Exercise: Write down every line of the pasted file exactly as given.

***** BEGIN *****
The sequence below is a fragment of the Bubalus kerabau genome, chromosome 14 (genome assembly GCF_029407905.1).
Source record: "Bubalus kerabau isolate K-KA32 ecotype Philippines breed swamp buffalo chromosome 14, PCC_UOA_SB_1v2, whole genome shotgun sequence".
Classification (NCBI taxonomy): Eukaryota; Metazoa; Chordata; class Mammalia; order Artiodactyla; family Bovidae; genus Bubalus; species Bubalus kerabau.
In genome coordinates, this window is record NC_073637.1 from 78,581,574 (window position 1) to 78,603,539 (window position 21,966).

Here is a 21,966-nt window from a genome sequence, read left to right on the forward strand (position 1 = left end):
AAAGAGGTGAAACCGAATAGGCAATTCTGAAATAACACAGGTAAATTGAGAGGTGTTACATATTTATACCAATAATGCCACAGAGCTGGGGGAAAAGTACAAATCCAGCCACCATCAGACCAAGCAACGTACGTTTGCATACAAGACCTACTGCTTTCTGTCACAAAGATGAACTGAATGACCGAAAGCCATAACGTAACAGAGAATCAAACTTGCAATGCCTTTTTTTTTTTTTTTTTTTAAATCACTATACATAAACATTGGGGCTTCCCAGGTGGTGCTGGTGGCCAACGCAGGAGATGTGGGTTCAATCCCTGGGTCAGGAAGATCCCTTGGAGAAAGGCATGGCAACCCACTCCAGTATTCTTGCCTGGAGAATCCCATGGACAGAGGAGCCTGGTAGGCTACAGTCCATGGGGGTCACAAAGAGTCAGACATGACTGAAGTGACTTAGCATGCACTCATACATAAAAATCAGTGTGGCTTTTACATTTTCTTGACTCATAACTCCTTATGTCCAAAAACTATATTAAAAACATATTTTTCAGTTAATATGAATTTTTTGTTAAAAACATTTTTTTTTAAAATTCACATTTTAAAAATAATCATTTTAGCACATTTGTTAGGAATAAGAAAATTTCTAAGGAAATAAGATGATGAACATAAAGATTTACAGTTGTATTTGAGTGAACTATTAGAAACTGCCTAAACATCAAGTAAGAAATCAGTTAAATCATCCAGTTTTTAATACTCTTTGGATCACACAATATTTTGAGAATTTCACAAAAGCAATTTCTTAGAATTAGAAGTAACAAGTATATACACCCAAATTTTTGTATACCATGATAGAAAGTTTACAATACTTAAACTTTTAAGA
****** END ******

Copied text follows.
The sequence below is a fragment of the Bubalus kerabau genome, chromosome 14 (genome assembly GCF_029407905.1).
Source record: "Bubalus kerabau isolate K-KA32 ecotype Philippines breed swamp buffalo chromosome 14, PCC_UOA_SB_1v2, whole genome shotgun sequence".
Classification (NCBI taxonomy): Eukaryota; Metazoa; Chordata; class Mammalia; order Artiodactyla; family Bovidae; genus Bubalus; species Bubalus kerabau.
In genome coordinates, this window is record NC_073637.1 from 78,581,574 (window position 1) to 78,603,539 (window position 21,966).

Here is a 21,966-nt window from a genome sequence, read left to right on the forward strand (position 1 = left end):
AAAGAGGTGAAACCGAATAGGCAATTCTGAAATAACACAGGTAAATTGAGAGGTGTTACATATTTATACCAATAATGCCACAGAGCTGGGGGAAAAGTACAAATCCAGCCACCATCAGACCAAGCAACGTACGTTTGCATACAAGACCTACTGCTTTCTGTCACAAAGATGAACTGAATGACCGAAAGCCATAACGTAACAGAGAATCAAACTTGCAATGCCTTTTTTTTTTTTTTTTTTTAAATCACTATACATAAACATTGGGGCTTCCCAGGTGGTGCTGGTGGCCAACGCAGGAGATGTGGGTTCAATCCCTGGGTCAGGAAGATCCCTTGGAGAAAGGCATGGCAACCCACTCCAGTATTCTTGCCTGGAGAATCCCATGGACAGAGGAGCCTGGTAGGCTACAGTCCATGGGGGTCACAAAGAGTCAGACATGACTGAAGTGACTTAGCATGCACTCATACATAAAAATCAGTGTGGCTTTTACATTTTCTTGACTCATAACTCCTTATGTCCAAAAACTATATTAAAAACATATTTTTCAGTTAATATGAATTTTTTGTTAAAAACATTTTTTTTTAAAATTCACATTTTAAAAATAATCATTTTAGCACATTTGTTAGGAATAAGAAAATTTCTAAGGAAATAAGATGATGAACATAAAGATTTACAGTTGTATTTGAGTGAACTATTAGAAACTGCCTAAACATCAAGTAAGAAATCAGTTAAATCATCCAGTTTTTAATACTCTTTGGATCACACAATATTTTGAGAATTTCACAAAAGCAATTTCTTAGAATTAGAAGTAACAAGTATATACACCCAAATTTTTGTATACCATGATAGAAAGTTTACAATACTTAAACTTTTAAGA